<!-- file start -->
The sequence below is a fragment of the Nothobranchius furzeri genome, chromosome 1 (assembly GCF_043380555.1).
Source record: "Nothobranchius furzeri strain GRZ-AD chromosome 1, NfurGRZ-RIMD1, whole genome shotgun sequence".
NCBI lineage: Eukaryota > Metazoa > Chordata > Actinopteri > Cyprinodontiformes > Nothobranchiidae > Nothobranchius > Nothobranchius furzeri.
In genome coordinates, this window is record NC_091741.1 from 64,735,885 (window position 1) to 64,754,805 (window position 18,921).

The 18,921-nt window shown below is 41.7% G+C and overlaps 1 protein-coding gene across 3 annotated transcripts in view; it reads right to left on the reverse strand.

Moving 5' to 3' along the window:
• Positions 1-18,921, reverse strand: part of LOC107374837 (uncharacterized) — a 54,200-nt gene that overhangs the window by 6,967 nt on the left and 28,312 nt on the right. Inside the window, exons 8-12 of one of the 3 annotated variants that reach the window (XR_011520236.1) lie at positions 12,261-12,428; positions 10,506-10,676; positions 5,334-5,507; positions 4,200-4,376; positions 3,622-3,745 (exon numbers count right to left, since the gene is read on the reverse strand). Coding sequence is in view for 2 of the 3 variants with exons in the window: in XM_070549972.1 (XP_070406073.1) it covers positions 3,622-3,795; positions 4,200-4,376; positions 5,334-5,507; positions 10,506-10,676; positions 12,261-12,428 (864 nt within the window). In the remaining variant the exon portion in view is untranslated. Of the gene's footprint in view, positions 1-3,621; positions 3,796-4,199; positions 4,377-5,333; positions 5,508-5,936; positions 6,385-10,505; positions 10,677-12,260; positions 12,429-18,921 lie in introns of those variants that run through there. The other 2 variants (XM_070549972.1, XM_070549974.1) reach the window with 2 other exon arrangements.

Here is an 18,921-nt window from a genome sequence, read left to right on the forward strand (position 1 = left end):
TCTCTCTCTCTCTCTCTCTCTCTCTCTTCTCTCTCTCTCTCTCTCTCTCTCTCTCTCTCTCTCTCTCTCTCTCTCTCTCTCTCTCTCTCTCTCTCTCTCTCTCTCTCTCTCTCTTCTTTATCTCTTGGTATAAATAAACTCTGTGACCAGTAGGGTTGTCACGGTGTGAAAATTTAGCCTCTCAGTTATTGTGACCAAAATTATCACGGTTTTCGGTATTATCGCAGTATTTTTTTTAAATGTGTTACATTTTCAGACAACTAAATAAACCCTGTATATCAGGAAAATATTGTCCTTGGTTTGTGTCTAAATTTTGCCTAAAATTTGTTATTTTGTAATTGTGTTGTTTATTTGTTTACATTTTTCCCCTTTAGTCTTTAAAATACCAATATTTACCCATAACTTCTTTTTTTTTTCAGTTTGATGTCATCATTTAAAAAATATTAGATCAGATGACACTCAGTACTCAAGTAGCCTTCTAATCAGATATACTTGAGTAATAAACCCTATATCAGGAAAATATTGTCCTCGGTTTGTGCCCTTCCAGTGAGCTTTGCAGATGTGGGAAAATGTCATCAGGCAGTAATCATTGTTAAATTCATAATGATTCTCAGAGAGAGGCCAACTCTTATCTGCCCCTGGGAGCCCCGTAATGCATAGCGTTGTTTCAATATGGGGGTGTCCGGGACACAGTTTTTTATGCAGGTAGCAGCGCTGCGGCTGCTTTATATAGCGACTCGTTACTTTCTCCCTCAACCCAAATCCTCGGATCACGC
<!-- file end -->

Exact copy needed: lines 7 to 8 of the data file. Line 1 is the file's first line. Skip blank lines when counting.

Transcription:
• Positions 1-18,921, reverse strand: part of LOC107374837 (uncharacterized) — a 54,200-nt gene that overhangs the window by 6,967 nt on the left and 28,312 nt on the right. Inside the window, exons 8-12 of one of the 3 annotated variants that reach the window (XR_011520236.1) lie at positions 12,261-12,428; positions 10,506-10,676; positions 5,334-5,507; positions 4,200-4,376; positions 3,622-3,745 (exon numbers count right to left, since the gene is read on the reverse strand). Coding sequence is in view for 2 of the 3 variants with exons in the window: in XM_070549972.1 (XP_070406073.1) it covers positions 3,622-3,795; positions 4,200-4,376; positions 5,334-5,507; positions 10,506-10,676; positions 12,261-12,428 (864 nt within the window). In the remaining variant the exon portion in view is untranslated. Of the gene's footprint in view, positions 1-3,621; positions 3,796-4,199; positions 4,377-5,333; positions 5,508-5,936; positions 6,385-10,505; positions 10,677-12,260; positions 12,429-18,921 lie in introns of those variants that run through there. The other 2 variants (XM_070549972.1, XM_070549974.1) reach the window with 2 other exon arrangements.

Here is an 18,921-nt window from a genome sequence, read left to right on the forward strand (position 1 = left end):